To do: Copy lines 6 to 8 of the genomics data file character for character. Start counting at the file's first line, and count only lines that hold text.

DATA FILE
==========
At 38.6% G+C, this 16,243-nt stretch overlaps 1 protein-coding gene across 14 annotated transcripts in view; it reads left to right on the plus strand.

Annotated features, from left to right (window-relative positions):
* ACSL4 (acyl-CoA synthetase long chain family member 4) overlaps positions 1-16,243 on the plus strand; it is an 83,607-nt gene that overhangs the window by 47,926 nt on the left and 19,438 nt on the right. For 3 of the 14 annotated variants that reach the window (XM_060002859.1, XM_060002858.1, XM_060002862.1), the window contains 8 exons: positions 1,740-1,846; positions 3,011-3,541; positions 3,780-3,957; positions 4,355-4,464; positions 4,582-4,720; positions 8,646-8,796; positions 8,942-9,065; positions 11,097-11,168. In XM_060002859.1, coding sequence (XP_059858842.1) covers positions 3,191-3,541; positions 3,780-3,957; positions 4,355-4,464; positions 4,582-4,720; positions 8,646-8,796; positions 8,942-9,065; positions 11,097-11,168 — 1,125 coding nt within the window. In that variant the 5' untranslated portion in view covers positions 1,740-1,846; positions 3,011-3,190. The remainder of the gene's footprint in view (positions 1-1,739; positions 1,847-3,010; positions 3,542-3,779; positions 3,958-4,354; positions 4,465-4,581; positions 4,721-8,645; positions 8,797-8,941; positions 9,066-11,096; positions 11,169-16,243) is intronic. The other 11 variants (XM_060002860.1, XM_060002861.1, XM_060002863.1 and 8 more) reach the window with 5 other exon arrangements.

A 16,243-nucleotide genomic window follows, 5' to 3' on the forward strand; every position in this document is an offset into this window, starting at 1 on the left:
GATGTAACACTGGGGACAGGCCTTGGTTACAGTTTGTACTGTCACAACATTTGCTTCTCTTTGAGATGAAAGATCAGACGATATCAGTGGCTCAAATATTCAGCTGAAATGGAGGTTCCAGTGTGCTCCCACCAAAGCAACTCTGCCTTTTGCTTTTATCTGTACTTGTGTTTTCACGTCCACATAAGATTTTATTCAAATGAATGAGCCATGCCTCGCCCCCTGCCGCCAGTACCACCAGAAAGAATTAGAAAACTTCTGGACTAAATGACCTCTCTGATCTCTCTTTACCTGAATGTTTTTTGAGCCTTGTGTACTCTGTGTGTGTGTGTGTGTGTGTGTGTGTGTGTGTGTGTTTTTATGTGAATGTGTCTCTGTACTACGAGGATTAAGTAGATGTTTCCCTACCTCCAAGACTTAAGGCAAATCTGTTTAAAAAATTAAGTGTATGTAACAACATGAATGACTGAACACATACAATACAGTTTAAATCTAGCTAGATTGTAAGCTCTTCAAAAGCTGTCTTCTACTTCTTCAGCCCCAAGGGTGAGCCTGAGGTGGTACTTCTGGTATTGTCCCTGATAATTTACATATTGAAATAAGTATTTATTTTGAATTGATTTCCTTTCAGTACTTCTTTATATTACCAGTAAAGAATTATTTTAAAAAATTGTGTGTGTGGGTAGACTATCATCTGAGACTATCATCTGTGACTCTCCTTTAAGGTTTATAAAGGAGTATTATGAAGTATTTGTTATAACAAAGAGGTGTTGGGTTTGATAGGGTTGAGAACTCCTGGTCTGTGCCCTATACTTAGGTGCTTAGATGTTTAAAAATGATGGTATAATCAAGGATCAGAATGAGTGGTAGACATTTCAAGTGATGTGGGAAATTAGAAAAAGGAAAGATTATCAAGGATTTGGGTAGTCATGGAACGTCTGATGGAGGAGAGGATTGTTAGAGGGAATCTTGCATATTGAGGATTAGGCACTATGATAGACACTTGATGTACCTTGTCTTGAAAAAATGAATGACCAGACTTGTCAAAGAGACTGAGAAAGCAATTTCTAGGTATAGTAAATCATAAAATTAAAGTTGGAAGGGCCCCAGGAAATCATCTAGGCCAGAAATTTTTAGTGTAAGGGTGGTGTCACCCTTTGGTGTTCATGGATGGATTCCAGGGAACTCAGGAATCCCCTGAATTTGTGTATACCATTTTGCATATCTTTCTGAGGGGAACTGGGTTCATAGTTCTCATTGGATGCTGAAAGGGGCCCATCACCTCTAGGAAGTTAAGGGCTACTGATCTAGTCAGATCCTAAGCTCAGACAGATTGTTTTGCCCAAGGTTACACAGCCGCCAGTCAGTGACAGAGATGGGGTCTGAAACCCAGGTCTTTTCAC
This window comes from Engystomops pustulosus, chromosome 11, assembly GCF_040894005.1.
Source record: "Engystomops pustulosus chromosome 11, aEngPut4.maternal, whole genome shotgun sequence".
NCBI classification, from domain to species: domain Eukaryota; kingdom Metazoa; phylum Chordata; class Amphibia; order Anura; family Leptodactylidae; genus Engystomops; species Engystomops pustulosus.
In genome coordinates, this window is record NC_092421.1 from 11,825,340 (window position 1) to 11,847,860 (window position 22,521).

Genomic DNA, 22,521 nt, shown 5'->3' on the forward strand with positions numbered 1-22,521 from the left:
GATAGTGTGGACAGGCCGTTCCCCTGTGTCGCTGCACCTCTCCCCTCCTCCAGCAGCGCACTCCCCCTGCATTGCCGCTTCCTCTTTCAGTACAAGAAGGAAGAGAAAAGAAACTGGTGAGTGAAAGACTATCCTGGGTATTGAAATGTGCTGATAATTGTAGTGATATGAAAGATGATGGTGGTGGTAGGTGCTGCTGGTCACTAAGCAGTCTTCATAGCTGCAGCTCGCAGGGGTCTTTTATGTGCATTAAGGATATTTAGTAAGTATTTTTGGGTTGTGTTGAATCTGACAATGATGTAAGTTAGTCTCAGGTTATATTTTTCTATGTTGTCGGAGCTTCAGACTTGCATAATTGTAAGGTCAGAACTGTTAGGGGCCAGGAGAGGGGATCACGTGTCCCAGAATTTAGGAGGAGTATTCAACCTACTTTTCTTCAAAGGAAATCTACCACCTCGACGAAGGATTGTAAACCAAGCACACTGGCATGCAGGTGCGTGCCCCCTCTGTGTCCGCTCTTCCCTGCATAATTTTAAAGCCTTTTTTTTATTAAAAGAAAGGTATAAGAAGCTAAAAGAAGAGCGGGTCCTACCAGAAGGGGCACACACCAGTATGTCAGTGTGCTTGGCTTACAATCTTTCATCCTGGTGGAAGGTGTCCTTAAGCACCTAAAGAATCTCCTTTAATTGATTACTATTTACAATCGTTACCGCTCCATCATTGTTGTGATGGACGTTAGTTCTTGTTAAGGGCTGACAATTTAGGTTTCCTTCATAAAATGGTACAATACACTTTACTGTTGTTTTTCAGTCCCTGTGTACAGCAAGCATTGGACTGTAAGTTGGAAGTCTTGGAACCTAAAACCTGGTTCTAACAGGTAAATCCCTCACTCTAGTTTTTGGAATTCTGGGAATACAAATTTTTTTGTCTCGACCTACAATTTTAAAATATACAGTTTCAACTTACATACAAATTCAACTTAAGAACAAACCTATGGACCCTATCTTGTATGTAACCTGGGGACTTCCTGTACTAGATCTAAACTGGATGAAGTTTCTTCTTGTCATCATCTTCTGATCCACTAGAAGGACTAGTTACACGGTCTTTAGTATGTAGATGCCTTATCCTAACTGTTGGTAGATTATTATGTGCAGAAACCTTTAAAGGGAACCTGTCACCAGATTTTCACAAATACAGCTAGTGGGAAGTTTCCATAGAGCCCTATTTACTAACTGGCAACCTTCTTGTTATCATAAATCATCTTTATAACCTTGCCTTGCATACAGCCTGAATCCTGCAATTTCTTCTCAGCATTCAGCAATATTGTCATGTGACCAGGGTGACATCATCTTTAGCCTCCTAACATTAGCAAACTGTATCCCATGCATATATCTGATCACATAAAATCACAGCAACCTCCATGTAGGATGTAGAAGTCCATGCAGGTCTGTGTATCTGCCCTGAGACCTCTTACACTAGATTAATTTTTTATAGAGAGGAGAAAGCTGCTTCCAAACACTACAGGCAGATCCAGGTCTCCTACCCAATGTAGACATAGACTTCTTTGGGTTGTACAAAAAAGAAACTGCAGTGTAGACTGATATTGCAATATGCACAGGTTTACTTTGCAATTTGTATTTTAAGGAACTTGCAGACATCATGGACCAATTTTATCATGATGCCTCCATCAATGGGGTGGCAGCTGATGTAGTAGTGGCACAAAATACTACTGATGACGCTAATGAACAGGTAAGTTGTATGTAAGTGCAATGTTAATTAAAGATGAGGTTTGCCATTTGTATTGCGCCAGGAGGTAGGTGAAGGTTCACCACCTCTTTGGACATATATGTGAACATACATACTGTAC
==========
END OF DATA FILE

This window comes from Engystomops pustulosus, chromosome 11, assembly GCF_040894005.1.
Source record: "Engystomops pustulosus chromosome 11, aEngPut4.maternal, whole genome shotgun sequence".
NCBI classification, from domain to species: domain Eukaryota; kingdom Metazoa; phylum Chordata; class Amphibia; order Anura; family Leptodactylidae; genus Engystomops; species Engystomops pustulosus.